For those who don’t know, EMC AppSync is a product that can provide application-consistent snapshots. In the case of Windows and MS Apps, this means AppSync coordinates an array snapshot, clone, or CDP bookmark to happen at the exact same moment VSS quiesces the I/O within the application on the host. There’s a bit more to it than that, but suffice to say that is the gist of it. AppSync is slowly replacing the functionality of Replication Manager from EMC. NetApp SnapManager products offer the same basic functionality if you’re familiar with that product line.
For VNX customers, there has been a bit of a gap in support for VNX Application-consistent snapshots with SQL server. AppSync did not yet support SQL Server in the 1.0 release, but Replication Manager did not support the new VNX Snapshots, which abandon copy-on-write for redirect-on-write. So, the biggest news with this release (from my perspective) is that now VNX customers can get full application-consistency with SQL Server leveraging the new VNX Snapshots.
Other big enhancements include support for Exchange 2013 and NFS datastores in VMware.
See the release notes for a full list of new features:
For the customers I talk to as part of my regular travels, a frequent request by EMC midrange customers using CX or VNX is an easier way to get high-level performance metrics out of their SAN. For folks who only have a single storage array in their environment, they typically don’t login on a regular basis as they have many hats to wear and a high-quality SAN tends to be somewhat “set it and forget it”. Although the built-in Analyzer tool is extremely thorough, if you don’t use it regularly it can be a bit cumbersome. The good news here is EMC released a product a few months back called VNX Monitoring & Reporting (M&R). This tool is an EXTREMELY cost-effective product that provides the user with an easy to use dashboard with a ton of reports yielding info on array performance (file and block). It is backwards compatible and supported on CX4-based platforms. I’ve even had one customer make it work with a CX3, though that is not supported.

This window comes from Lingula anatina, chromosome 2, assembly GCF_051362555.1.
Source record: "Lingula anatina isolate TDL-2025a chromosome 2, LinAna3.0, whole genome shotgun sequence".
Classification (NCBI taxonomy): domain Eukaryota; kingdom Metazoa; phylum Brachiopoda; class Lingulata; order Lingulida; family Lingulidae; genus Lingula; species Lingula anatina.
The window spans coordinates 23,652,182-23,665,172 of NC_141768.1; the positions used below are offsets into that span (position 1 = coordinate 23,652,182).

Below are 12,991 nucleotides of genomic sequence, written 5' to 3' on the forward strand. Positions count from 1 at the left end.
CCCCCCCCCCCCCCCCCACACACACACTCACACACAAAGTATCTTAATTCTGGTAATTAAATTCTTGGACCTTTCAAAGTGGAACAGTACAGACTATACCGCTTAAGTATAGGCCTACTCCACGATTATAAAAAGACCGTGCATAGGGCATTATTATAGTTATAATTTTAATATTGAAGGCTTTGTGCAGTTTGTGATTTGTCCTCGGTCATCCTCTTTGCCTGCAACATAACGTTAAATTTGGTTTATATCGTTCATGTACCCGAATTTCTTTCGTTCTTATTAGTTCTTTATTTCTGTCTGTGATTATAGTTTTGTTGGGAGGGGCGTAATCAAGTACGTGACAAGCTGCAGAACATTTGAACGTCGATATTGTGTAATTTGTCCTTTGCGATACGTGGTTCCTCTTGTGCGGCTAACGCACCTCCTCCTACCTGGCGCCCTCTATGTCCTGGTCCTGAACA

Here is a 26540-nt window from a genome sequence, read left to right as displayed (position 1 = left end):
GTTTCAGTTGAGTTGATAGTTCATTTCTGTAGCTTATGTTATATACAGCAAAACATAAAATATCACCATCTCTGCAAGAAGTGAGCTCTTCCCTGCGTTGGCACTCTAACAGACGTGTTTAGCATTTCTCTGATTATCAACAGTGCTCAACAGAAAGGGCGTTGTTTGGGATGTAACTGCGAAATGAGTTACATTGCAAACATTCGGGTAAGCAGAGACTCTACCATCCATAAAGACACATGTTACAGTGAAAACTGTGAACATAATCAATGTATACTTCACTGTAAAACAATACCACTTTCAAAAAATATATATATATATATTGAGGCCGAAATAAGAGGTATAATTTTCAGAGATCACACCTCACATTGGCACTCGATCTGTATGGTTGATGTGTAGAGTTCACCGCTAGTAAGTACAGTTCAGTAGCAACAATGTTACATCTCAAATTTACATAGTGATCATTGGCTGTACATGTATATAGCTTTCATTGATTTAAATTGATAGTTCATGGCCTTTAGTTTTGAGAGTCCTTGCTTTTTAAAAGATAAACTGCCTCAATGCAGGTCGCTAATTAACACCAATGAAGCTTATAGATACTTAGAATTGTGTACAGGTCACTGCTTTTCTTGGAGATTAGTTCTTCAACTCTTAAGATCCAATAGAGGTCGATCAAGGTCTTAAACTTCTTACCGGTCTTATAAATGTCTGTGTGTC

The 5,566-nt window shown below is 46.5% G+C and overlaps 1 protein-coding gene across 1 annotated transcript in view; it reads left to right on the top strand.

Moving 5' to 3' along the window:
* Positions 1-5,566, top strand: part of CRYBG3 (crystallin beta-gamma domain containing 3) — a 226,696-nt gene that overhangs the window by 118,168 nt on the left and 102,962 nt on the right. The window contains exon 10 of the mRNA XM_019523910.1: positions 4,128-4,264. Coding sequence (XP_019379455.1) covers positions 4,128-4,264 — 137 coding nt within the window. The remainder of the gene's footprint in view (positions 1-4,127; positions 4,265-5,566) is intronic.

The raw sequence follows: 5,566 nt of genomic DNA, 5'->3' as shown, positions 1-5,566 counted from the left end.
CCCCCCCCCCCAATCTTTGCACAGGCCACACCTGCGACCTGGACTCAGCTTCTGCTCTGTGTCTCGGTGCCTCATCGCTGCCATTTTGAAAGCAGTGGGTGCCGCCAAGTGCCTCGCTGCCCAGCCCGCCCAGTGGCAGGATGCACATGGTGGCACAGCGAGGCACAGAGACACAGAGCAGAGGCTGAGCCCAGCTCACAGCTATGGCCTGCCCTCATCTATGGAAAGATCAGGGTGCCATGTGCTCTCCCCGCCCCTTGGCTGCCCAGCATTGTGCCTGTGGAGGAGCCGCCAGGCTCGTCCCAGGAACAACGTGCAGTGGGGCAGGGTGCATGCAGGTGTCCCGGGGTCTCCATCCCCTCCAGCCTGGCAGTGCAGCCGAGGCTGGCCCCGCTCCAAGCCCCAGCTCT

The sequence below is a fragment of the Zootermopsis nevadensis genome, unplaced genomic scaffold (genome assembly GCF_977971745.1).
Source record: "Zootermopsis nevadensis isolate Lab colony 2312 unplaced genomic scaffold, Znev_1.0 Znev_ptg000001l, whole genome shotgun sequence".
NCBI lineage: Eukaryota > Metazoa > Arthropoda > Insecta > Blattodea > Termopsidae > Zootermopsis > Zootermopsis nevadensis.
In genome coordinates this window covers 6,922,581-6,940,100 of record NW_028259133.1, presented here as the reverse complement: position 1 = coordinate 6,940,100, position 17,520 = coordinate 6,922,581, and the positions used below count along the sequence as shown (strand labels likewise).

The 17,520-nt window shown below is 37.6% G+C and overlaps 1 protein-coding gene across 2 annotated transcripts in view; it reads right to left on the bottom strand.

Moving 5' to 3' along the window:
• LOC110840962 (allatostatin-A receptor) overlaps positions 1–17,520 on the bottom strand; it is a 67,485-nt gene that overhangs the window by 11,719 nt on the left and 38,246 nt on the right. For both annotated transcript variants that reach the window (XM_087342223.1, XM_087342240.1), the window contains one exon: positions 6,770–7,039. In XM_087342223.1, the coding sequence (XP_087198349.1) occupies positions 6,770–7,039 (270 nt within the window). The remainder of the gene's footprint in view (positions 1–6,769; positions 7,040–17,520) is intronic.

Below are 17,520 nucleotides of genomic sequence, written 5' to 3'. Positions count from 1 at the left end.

Now, for some of my customers who had M&R and were also savvy with Analyzer, they were noticing a few anomalies in the data reporting between the two products. Those of you who have experienced this will want to upgrade to 1.1 whenever it is convenient.
See below for all the new features of VNX M&R 1.1, and don’t forget you can download the product from support.emc.com and run for 30 days in trial mode. It’s not documented in the download package, so as a tip the default password is admin/changeme. The install is a very straightforward Windows install (i.e. Next, Next, Next, Finish). Then plug in the IP’s of your array and you’re good to go.
Also, for VMware-EMC customers, don’t forget the EMC vCenter plug-in’s. Specifically, the EMC Storage Viewer plugin offers high-level real time reporting on array performance, but there is no historical reporting.
Beginning with this release, a new Data Enrichment feature called
Chargeback is available. Chargeback calculates cost-of-service for
business units and applications in an organization and displays it
in the Chargeback reports. The VNX Monitoring and Reporting